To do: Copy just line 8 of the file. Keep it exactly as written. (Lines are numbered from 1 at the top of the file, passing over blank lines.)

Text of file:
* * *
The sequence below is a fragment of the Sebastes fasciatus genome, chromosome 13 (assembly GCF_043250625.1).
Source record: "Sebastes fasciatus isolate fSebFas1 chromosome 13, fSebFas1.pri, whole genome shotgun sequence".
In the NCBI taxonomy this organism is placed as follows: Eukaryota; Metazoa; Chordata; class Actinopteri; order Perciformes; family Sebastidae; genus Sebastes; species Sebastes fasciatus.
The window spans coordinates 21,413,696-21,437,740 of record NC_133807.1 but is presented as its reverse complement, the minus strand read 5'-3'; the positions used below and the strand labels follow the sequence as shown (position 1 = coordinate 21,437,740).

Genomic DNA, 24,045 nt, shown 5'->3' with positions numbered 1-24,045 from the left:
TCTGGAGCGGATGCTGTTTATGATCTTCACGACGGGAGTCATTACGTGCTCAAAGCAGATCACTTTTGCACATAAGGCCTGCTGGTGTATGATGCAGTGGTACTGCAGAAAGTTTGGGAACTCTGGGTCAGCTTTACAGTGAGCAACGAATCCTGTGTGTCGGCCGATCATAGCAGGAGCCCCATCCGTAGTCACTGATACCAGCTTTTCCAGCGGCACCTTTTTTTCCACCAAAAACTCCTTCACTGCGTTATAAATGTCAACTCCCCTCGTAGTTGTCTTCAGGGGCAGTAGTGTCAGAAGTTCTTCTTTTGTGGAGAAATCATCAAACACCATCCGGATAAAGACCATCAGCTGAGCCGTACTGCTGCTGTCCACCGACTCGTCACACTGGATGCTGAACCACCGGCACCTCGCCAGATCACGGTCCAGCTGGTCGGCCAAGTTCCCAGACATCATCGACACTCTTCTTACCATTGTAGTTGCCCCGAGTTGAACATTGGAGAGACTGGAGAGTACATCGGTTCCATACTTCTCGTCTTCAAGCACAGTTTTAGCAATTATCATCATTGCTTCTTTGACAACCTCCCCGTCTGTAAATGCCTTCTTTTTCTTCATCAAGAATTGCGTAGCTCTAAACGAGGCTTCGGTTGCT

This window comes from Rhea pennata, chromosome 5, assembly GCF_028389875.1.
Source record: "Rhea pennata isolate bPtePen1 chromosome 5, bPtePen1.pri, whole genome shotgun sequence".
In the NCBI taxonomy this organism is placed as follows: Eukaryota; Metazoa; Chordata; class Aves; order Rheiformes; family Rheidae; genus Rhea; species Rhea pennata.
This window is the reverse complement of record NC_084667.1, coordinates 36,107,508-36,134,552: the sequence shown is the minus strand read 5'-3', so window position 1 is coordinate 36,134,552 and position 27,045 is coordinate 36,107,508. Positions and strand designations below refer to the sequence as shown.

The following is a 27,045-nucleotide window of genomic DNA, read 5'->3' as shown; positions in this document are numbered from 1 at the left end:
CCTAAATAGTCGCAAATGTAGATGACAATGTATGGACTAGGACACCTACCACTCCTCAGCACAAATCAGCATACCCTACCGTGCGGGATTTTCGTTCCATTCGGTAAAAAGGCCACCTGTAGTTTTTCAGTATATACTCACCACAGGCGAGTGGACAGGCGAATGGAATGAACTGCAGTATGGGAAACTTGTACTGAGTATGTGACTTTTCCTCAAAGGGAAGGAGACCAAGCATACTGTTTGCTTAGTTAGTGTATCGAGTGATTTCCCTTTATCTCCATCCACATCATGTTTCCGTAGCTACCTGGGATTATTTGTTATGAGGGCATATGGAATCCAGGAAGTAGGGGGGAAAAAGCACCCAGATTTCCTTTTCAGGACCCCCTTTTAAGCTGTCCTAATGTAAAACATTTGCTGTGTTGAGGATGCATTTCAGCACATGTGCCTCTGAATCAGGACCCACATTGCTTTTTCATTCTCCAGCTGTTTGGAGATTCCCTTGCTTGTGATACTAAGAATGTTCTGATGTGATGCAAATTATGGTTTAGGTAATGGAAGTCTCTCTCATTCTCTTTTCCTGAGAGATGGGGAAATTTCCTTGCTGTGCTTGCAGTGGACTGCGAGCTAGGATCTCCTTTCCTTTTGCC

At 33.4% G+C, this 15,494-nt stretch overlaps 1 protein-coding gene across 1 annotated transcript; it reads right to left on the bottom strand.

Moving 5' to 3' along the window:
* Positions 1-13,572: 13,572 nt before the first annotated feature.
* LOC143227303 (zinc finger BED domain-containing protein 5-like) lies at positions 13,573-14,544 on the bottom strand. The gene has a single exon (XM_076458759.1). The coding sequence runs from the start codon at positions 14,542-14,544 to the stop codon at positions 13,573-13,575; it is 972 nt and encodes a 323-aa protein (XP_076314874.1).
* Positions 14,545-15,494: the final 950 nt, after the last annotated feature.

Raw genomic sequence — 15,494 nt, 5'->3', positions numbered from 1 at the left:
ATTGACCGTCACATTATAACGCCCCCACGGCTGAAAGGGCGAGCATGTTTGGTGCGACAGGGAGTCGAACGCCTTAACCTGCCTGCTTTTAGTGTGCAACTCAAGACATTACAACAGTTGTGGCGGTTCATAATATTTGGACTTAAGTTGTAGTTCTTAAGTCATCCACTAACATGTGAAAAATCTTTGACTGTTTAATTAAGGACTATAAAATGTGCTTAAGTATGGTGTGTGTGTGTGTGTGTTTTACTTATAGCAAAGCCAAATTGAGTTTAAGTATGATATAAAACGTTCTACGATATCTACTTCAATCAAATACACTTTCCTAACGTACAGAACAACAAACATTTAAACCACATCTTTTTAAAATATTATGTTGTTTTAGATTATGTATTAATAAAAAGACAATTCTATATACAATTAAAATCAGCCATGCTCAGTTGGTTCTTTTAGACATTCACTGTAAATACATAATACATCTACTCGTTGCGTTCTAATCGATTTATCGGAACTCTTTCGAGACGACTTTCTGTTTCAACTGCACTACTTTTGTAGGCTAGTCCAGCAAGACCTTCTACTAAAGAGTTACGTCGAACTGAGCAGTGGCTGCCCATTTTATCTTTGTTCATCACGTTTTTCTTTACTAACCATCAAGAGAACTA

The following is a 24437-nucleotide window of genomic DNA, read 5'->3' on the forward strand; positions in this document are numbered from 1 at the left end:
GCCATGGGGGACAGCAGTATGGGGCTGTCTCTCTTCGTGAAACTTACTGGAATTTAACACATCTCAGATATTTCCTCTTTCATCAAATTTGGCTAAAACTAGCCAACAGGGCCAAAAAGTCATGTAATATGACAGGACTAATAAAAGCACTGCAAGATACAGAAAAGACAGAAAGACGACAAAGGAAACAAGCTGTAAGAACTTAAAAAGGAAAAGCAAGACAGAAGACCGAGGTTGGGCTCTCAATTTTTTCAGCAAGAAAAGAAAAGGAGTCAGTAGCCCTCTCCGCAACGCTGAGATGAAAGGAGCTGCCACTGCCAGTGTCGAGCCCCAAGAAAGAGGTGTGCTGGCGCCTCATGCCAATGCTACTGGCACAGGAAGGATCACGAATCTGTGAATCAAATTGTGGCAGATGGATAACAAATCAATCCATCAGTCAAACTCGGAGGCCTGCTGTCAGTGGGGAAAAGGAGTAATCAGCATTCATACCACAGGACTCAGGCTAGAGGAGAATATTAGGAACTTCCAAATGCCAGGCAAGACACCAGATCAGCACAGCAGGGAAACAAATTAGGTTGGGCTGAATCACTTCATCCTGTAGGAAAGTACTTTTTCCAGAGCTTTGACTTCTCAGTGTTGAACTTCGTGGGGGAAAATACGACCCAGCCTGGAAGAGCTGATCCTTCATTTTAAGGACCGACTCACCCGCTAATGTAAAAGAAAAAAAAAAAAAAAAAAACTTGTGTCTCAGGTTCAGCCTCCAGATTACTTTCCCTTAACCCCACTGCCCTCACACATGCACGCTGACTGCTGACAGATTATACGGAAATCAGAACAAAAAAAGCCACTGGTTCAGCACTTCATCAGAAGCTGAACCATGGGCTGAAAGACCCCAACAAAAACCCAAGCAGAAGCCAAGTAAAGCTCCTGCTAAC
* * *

Source record: "Rhea pennata isolate bPtePen1 chromosome 5, bPtePen1.pri, whole genome shotgun sequence".